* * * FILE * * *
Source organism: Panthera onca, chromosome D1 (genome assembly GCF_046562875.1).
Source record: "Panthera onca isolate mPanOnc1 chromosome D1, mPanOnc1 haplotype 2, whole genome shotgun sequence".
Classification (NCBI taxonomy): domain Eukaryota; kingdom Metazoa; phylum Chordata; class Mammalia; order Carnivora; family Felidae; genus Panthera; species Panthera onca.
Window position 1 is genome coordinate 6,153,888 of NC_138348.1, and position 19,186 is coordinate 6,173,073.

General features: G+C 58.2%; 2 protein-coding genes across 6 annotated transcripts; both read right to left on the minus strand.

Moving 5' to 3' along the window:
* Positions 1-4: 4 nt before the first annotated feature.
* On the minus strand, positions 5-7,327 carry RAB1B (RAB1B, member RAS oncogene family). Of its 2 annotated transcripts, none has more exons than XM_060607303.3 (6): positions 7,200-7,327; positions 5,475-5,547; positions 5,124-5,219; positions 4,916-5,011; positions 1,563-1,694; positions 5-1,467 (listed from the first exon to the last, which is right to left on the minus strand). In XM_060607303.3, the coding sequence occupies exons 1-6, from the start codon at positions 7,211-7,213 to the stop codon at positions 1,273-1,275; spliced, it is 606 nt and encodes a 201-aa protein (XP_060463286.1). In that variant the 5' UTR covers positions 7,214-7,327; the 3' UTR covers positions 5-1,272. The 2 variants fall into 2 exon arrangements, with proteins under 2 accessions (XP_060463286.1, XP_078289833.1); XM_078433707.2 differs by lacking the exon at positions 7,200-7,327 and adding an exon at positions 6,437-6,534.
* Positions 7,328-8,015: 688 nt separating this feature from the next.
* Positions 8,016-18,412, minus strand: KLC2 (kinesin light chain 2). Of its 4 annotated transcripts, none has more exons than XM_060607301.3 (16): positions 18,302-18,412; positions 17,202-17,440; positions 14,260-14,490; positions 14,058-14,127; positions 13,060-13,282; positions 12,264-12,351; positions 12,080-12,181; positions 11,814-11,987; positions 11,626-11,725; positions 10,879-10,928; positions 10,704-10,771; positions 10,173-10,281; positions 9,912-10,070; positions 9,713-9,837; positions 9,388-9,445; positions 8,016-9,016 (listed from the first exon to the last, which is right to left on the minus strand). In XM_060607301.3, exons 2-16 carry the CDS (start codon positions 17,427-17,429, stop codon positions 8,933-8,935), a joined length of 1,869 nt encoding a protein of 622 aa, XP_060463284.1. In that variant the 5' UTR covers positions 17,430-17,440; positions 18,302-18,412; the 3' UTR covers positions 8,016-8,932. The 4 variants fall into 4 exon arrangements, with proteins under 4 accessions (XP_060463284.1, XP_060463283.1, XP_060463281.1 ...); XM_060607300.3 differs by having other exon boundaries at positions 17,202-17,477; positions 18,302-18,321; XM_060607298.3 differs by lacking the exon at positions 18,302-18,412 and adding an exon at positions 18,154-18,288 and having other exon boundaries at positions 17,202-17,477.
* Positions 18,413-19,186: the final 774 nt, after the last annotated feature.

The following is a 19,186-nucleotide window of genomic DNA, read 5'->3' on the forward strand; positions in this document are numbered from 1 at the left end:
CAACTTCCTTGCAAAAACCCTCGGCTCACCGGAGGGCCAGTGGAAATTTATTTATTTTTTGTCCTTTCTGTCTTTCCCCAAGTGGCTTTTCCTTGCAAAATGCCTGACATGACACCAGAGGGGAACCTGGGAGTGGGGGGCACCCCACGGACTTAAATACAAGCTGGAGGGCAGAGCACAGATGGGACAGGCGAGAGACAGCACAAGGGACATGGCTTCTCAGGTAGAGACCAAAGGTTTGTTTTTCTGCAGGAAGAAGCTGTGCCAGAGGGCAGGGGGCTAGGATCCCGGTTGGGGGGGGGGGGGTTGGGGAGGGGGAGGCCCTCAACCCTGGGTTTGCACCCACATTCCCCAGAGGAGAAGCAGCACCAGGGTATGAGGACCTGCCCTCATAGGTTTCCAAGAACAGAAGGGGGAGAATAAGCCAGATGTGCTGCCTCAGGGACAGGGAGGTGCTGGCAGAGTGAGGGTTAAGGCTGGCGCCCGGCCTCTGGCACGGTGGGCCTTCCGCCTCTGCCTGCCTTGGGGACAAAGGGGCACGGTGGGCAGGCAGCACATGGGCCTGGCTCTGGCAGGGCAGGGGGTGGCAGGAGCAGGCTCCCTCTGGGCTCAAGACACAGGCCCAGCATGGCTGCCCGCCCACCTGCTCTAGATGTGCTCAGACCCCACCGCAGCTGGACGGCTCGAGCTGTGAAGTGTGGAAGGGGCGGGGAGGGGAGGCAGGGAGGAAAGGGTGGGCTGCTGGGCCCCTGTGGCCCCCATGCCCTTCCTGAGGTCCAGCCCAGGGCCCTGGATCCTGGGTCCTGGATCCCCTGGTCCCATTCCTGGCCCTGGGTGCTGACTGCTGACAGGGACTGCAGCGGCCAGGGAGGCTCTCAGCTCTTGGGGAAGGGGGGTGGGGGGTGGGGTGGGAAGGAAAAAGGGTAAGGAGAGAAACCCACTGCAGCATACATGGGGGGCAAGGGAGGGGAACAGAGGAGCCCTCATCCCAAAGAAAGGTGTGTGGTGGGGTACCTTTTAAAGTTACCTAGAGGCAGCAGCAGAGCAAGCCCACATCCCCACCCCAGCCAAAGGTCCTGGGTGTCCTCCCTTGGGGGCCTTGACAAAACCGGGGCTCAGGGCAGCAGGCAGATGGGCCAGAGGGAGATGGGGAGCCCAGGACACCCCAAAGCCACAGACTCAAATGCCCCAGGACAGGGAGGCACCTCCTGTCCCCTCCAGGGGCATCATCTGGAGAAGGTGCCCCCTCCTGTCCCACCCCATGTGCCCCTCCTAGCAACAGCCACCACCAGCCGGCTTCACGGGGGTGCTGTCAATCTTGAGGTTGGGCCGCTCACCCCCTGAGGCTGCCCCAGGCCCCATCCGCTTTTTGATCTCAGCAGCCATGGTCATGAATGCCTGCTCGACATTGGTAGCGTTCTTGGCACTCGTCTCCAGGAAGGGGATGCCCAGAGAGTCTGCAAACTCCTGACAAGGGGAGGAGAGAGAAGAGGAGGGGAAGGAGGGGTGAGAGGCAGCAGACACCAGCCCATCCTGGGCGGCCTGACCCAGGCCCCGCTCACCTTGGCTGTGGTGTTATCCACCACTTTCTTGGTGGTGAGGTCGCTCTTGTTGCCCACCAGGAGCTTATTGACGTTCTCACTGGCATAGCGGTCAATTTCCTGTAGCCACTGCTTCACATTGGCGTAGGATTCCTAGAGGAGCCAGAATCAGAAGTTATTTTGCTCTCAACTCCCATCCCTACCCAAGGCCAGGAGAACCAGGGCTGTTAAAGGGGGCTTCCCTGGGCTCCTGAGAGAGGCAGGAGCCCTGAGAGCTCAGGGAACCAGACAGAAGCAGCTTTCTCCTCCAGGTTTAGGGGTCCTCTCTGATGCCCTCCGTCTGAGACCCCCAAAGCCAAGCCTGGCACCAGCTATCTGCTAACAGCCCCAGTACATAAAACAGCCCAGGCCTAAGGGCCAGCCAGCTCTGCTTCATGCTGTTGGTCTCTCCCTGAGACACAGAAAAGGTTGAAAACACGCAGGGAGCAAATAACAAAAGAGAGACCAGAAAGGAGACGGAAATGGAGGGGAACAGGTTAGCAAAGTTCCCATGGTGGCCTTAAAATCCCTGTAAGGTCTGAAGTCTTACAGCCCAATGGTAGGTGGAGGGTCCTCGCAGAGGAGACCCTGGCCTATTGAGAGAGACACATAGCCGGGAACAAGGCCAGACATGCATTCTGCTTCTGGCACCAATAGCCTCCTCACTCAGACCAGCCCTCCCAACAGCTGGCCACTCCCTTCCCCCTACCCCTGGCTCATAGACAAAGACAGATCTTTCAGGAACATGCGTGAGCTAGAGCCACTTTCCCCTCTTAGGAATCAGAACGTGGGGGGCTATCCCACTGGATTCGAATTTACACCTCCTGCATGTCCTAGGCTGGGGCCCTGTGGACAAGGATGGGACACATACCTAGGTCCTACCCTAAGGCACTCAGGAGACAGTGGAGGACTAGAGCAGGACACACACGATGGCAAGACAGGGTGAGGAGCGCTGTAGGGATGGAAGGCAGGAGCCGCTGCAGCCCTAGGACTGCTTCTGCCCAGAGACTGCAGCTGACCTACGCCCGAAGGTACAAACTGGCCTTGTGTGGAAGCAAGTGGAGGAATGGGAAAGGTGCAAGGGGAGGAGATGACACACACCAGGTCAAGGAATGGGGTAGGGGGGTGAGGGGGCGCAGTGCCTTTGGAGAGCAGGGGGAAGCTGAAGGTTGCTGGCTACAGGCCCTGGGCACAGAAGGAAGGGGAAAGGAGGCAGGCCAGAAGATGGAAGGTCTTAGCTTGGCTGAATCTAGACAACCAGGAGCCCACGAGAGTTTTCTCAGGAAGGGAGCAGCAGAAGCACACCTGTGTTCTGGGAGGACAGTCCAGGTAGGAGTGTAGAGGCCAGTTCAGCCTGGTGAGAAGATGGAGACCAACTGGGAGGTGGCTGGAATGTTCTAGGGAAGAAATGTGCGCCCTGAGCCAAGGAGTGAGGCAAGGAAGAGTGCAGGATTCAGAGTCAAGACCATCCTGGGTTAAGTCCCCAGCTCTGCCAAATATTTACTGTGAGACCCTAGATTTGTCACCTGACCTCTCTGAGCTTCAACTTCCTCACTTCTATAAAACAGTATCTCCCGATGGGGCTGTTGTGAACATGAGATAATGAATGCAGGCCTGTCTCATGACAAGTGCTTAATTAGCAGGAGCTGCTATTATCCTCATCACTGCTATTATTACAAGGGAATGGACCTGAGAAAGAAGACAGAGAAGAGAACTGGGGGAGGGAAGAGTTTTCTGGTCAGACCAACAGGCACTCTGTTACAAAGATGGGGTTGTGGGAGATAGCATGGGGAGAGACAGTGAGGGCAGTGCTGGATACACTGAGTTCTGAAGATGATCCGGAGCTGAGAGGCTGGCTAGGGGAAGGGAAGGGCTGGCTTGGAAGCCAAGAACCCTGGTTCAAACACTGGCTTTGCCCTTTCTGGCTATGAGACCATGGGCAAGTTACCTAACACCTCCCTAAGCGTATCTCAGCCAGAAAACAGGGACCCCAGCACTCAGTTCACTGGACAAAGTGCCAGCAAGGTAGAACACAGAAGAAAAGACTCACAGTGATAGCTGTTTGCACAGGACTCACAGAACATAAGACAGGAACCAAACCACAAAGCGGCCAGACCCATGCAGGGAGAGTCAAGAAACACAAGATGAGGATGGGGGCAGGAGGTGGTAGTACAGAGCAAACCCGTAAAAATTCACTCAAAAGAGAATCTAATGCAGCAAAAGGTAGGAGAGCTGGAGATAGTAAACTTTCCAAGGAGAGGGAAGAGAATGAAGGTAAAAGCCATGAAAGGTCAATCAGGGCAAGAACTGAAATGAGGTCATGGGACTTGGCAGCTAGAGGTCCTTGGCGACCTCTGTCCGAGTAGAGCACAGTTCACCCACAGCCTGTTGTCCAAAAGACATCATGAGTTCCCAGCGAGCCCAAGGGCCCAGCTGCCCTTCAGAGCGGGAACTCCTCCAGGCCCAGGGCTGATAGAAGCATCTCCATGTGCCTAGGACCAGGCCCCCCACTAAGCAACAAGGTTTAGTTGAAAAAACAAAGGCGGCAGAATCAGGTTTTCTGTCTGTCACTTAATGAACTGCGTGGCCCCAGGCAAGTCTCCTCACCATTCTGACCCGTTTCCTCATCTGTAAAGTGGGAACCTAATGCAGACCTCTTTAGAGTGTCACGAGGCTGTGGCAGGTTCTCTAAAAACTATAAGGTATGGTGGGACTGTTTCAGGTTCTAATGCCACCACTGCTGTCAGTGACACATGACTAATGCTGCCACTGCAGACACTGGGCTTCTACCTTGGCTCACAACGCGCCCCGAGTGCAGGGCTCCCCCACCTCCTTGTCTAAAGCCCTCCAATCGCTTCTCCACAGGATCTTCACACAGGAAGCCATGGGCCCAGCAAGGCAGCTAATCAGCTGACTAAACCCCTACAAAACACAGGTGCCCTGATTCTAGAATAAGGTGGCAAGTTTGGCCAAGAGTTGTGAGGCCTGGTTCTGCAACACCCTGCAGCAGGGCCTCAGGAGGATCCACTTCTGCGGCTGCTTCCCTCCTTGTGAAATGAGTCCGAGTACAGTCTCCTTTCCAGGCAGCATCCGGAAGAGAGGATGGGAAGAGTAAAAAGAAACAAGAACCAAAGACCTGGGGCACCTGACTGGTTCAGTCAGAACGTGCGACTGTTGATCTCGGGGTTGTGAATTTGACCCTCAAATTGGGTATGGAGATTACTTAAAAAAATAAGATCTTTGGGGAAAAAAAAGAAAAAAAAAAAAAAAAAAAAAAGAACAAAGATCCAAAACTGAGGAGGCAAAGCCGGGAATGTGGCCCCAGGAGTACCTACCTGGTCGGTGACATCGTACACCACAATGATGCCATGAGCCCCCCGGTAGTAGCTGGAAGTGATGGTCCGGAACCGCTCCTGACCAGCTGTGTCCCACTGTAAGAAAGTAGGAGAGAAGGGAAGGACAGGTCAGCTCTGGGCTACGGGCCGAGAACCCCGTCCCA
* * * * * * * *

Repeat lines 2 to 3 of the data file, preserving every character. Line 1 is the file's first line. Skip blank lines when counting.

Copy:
Source record: "Panthera onca isolate mPanOnc1 chromosome D1, mPanOnc1 haplotype 2, whole genome shotgun sequence".
Classification (NCBI taxonomy): domain Eukaryota; kingdom Metazoa; phylum Chordata; class Mammalia; order Carnivora; family Felidae; genus Panthera; species Panthera onca.